Officer Timothy Brenton
On the night of October 31, 2009, at approximately 10:00 pm , Officer Timothy Brenton and his partner, Officer Britt Sweeney, were both sitting in their patrol car following a traffic stop at 29th Avenue South and East Yesler Way in Seattle. Sweeney was sitting in the driver's seat with Brenton in the passenger seat. As they were debriefing the traffic stop they had just performed, a vehicle pulled up alongside their police car and someone inside instantly opened fire with a rifle. Officer Sweeney suffered grazing injuries with at least one bullet ripping her shirt and ballistic vest. Brenton, meanwhile, was mortally wounded in the attack. The suspect's vehicle reversed, turned around, and fled the scene in the direction from which it had come. As the vehicle was fleeing the scene, Sweeney managed to call for help, exit the patrol car, and return fire. Seattle's police chief called the attack an assassination, as well as an act of domestic terrorism. Several days after the shooting, a suspicious vehicle was identified as having been seen on dashboard cameras of other police vehicles in the area of the shooting.
A public memorial service was held for Officer Brenton on November 6. The memorial began with a procession of police and fire vehicles from the University of Washington campus to KeyArena, where a public ceremony was held. As the ceremony was concluding, officers with the Seattle and Tukwila police departments and King County Sheriff's Office confronted Christopher Monfort, age 41, the owner of a vehicle matching the description of the suspicious vehicle in the parking lot of a Tukwila apartment complex. Monfort brandished a gun and attempted to flee into his apartment. When he brandished the weapon again, the pursuing officers opened fire, seriously wounding him. Monfort was taken to Harborview Medical Center and his family has stated that he is paralyzed from the waist down.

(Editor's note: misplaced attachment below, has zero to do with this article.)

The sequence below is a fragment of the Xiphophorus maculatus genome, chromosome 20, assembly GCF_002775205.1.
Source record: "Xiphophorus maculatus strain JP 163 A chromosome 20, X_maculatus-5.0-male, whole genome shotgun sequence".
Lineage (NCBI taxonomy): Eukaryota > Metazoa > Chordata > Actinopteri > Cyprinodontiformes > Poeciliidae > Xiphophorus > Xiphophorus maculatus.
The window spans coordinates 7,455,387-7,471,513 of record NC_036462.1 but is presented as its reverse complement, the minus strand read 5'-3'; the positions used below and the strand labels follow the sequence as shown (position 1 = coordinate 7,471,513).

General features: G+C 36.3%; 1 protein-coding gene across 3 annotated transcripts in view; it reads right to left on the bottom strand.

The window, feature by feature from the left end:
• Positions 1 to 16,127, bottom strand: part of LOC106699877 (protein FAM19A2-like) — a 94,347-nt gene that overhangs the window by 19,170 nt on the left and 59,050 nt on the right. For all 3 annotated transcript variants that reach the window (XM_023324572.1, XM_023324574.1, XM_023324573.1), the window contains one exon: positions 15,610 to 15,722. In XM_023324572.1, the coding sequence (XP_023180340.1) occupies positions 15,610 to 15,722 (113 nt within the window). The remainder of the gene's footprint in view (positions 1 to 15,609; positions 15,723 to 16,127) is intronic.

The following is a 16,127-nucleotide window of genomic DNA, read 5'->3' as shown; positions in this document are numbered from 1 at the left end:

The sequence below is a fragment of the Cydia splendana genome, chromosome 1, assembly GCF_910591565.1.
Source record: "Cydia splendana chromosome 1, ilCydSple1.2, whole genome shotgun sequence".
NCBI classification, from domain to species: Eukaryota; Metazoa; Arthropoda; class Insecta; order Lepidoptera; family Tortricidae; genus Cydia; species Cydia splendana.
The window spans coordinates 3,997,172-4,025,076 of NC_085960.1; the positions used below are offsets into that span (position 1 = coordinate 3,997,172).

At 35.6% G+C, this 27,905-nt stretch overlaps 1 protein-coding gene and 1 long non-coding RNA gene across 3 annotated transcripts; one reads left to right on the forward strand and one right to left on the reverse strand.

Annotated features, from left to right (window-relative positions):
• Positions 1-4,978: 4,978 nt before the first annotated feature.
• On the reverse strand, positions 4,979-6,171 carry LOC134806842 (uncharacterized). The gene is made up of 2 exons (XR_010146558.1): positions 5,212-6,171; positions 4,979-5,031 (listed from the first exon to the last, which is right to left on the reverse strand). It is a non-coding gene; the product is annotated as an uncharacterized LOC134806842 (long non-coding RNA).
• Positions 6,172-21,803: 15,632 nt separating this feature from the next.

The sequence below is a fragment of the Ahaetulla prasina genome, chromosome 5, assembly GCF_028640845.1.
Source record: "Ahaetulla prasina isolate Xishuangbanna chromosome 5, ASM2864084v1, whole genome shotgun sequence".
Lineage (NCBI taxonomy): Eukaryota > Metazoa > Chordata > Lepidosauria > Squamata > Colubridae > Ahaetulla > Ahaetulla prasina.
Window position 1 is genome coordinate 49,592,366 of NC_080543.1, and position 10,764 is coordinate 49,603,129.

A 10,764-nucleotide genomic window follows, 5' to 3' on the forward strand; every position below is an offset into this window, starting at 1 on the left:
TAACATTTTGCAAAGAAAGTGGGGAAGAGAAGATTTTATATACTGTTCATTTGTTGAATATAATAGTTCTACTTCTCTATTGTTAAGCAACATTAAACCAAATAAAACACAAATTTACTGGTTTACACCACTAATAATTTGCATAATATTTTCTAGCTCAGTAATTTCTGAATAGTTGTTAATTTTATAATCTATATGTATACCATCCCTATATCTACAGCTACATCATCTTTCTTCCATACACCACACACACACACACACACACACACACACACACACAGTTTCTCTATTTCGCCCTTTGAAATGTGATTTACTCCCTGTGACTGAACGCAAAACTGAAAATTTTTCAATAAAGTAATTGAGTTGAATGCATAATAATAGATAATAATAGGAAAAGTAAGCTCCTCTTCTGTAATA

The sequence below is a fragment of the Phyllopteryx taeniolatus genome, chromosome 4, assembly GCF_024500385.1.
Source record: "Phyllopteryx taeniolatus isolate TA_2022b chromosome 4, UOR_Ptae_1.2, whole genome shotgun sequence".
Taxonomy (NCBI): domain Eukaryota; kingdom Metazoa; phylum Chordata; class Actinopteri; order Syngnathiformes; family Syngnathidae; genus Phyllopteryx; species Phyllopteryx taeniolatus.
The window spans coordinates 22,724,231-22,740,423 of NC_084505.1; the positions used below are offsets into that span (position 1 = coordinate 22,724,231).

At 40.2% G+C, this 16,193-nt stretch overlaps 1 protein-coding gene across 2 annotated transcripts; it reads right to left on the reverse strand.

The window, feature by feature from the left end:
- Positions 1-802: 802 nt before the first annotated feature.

The shooting by suspect Christopher Monfort is believed to have been a targeted attack against police officers in general, not against either officer individually. The suspect arrested in connection with the murder has also been charged in connection with the October 22, 2009, firebombing of Seattle police vehicles at a city maintenance facility. No clear motive was established but he had left fliers discussing police brutality, and had expressed opinions against wars in Iraq and Afghanistan. He was accused of being a terrorist who waged a "one man war" against the police by authorities.
At the time of the incidents, Monfort had no criminal record in Washington, and in 2007 attended the University of Washington and studied law enforcement.
Upon entering Monfort's apartment, police found three rifles, a shotgun, homemade explosives, booby traps and a barricade of tires. Investigators also have matched ballistics between a rifle found in Monfort's apartment and the bullets used in the attack on Brenton and Sweeney. They also found evidence connecting Monfort with the firebombing of multiple police vehicles at a Seattle city maintenance facility on October 22, 2009, in which prosecutors state he was planning to kill police officers.A DNA match for Monfort was found on the flags left at the firebombing scene and the murder scene.
King County prosecutors charged Monfort with aggravated first-degree murder and attempted first-degree murder in connection with the shooting of Brenton and Sweeney. He is also charged with arson and attempted first-degree murder in connection with the firebombing at the city maintenance facility, and another attempted first-degree murder charge for attempting to shoot a detective who was pursuing him. As of July 2, 2013 the trial has not yet been held.
Officer Brenton came from a family dedicated to public service; his father and uncle are both retired Seattle Police Officers and his brother in law is a Seattle Firefighter. Officer Brenton first served in the US Army as a veteran of the first Gulf War, followed by service in the Hoquiam and La Connor Police Departments. In 2000, he fulfilled his lifelong dream of following in his father’s footsteps by joining the Seattle Police Department.
Officer Timothy Brenton was posthumously awarded the Law Enforcement Medal of Honor on May 7, 2013. Officer Sweeney received a medal for serious injury.